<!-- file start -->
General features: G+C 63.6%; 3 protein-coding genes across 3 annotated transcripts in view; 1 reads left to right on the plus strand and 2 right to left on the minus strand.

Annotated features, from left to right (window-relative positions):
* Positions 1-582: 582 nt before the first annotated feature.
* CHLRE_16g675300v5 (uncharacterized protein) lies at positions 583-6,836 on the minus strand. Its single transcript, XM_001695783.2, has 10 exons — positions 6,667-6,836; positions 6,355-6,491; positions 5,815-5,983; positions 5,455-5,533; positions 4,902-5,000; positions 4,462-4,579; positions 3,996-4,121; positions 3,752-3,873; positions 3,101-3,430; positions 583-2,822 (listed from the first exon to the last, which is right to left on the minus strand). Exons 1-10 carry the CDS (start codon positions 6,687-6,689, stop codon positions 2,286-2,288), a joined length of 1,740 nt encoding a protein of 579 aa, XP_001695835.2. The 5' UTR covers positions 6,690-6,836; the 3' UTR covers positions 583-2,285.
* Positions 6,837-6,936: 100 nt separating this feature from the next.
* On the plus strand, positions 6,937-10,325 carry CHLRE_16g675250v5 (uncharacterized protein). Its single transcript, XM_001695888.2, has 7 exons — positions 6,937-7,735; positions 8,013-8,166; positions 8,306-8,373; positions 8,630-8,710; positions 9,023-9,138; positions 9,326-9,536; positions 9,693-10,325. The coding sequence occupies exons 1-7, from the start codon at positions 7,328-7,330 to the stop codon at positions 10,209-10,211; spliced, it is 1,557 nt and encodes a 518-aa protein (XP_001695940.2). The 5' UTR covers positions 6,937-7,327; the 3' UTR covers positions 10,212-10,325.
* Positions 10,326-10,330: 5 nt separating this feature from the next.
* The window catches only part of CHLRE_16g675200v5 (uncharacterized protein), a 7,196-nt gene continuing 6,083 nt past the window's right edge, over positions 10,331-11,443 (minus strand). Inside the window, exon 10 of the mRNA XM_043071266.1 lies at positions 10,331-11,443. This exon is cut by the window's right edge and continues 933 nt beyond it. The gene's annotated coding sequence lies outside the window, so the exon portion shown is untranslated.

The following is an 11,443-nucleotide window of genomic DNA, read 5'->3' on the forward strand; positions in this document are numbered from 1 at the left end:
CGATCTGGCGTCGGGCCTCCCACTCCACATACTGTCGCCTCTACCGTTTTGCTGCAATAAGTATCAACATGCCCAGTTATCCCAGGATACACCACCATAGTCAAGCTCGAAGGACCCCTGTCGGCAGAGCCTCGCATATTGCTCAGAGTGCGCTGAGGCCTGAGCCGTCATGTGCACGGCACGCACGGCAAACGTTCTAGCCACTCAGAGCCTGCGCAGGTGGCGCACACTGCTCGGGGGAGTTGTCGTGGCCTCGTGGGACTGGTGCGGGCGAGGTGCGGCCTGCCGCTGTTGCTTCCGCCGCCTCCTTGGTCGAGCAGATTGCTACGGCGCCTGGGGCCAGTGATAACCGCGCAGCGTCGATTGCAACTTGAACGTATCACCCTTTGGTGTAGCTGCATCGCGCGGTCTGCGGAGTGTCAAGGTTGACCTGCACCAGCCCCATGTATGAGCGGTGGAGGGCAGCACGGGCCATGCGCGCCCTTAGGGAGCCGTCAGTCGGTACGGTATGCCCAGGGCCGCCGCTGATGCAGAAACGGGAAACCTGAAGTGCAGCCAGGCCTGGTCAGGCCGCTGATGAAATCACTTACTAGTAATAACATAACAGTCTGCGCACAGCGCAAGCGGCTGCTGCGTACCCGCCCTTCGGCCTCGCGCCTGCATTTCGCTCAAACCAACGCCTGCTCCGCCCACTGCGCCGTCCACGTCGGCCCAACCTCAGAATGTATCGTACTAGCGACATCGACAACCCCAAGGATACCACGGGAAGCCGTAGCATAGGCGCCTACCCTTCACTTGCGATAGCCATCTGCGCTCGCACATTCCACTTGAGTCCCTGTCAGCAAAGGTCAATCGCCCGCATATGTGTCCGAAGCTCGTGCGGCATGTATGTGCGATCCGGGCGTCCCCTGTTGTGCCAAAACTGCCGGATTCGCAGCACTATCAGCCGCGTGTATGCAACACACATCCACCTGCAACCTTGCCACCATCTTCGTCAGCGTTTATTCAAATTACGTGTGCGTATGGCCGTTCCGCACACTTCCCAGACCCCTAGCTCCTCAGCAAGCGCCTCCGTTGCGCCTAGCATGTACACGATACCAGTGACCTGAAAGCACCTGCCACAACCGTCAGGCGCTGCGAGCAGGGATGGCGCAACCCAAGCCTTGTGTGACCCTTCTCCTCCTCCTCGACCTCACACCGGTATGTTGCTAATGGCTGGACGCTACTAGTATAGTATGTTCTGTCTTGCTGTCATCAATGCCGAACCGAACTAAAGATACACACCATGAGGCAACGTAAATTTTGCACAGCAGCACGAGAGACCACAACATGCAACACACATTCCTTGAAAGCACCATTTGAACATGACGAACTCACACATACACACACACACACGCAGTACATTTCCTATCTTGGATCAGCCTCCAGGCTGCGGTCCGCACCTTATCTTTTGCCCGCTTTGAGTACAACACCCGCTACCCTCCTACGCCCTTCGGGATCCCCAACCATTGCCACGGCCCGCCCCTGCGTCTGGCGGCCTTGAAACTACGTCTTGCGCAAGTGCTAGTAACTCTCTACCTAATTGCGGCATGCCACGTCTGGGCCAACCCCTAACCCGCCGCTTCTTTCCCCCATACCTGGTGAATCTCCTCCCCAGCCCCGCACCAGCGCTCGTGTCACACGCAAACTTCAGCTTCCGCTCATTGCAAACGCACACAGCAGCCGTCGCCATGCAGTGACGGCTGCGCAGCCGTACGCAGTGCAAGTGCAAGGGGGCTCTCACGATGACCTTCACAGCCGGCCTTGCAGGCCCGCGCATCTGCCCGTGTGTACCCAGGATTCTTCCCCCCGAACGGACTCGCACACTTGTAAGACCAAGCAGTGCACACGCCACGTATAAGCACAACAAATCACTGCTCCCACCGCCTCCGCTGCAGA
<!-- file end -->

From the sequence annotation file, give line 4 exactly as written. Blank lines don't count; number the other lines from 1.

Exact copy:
* CHLRE_16g675300v5 (uncharacterized protein) lies at positions 583-6,836 on the minus strand. Its single transcript, XM_001695783.2, has 10 exons — positions 6,667-6,836; positions 6,355-6,491; positions 5,815-5,983; positions 5,455-5,533; positions 4,902-5,000; positions 4,462-4,579; positions 3,996-4,121; positions 3,752-3,873; positions 3,101-3,430; positions 583-2,822 (listed from the first exon to the last, which is right to left on the minus strand). Exons 1-10 carry the CDS (start codon positions 6,687-6,689, stop codon positions 2,286-2,288), a joined length of 1,740 nt encoding a protein of 579 aa, XP_001695835.2. The 5' UTR covers positions 6,690-6,836; the 3' UTR covers positions 583-2,285.